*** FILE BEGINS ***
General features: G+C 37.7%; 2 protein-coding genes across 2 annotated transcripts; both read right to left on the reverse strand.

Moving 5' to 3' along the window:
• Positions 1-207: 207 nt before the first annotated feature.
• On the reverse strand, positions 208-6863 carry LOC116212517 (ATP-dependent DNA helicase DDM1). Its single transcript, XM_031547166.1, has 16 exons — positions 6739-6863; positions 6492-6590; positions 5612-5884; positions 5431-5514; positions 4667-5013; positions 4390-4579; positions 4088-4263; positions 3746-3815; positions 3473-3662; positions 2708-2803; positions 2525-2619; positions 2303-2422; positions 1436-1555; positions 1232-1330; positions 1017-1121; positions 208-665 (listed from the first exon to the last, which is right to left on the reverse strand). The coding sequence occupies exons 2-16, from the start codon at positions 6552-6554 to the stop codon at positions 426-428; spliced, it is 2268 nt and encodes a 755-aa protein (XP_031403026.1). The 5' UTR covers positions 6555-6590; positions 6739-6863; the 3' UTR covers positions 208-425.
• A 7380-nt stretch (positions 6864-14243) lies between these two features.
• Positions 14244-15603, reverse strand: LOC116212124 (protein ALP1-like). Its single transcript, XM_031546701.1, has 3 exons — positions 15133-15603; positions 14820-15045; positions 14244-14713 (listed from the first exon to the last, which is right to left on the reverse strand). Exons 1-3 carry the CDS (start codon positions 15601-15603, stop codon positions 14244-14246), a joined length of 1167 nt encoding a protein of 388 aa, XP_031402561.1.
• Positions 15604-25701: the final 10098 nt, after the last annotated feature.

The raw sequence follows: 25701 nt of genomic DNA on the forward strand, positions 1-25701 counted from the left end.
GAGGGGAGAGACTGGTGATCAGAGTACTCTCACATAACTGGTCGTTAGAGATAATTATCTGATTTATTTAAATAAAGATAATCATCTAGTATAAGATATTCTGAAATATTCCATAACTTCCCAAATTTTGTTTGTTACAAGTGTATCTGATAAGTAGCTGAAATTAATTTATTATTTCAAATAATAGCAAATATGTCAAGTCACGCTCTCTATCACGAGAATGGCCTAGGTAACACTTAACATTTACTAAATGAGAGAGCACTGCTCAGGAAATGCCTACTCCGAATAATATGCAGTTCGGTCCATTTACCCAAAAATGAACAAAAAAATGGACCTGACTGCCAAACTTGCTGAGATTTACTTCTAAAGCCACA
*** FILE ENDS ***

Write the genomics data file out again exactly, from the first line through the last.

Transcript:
General features: G+C 37.7%; 2 protein-coding genes across 2 annotated transcripts; both read right to left on the reverse strand.

Moving 5' to 3' along the window:
• Positions 1-207: 207 nt before the first annotated feature.
• On the reverse strand, positions 208-6863 carry LOC116212517 (ATP-dependent DNA helicase DDM1). Its single transcript, XM_031547166.1, has 16 exons — positions 6739-6863; positions 6492-6590; positions 5612-5884; positions 5431-5514; positions 4667-5013; positions 4390-4579; positions 4088-4263; positions 3746-3815; positions 3473-3662; positions 2708-2803; positions 2525-2619; positions 2303-2422; positions 1436-1555; positions 1232-1330; positions 1017-1121; positions 208-665 (listed from the first exon to the last, which is right to left on the reverse strand). The coding sequence occupies exons 2-16, from the start codon at positions 6552-6554 to the stop codon at positions 426-428; spliced, it is 2268 nt and encodes a 755-aa protein (XP_031403026.1). The 5' UTR covers positions 6555-6590; positions 6739-6863; the 3' UTR covers positions 208-425.
• A 7380-nt stretch (positions 6864-14243) lies between these two features.
• Positions 14244-15603, reverse strand: LOC116212124 (protein ALP1-like). Its single transcript, XM_031546701.1, has 3 exons — positions 15133-15603; positions 14820-15045; positions 14244-14713 (listed from the first exon to the last, which is right to left on the reverse strand). Exons 1-3 carry the CDS (start codon positions 15601-15603, stop codon positions 14244-14246), a joined length of 1167 nt encoding a protein of 388 aa, XP_031402561.1.
• Positions 15604-25701: the final 10098 nt, after the last annotated feature.

The raw sequence follows: 25701 nt of genomic DNA on the forward strand, positions 1-25701 counted from the left end.
GAGGGGAGAGACTGGTGATCAGAGTACTCTCACATAACTGGTCGTTAGAGATAATTATCTGATTTATTTAAATAAAGATAATCATCTAGTATAAGATATTCTGAAATATTCCATAACTTCCCAAATTTTGTTTGTTACAAGTGTATCTGATAAGTAGCTGAAATTAATTTATTATTTCAAATAATAGCAAATATGTCAAGTCACGCTCTCTATCACGAGAATGGCCTAGGTAACACTTAACATTTACTAAATGAGAGAGCACTGCTCAGGAAATGCCTACTCCGAATAATATGCAGTTCGGTCCATTTACCCAAAAATGAACAAAAAAATGGACCTGACTGCCAAACTTGCTGAGATTTACTTCTAAAGCCACA